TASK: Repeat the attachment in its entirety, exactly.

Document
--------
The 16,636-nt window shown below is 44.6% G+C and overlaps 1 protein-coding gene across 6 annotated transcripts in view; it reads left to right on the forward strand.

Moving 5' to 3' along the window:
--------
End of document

The 16,636-nt window shown below is 44.6% G+C and overlaps 1 protein-coding gene across 6 annotated transcripts in view; it reads left to right on the forward strand.

Moving 5' to 3' along the window: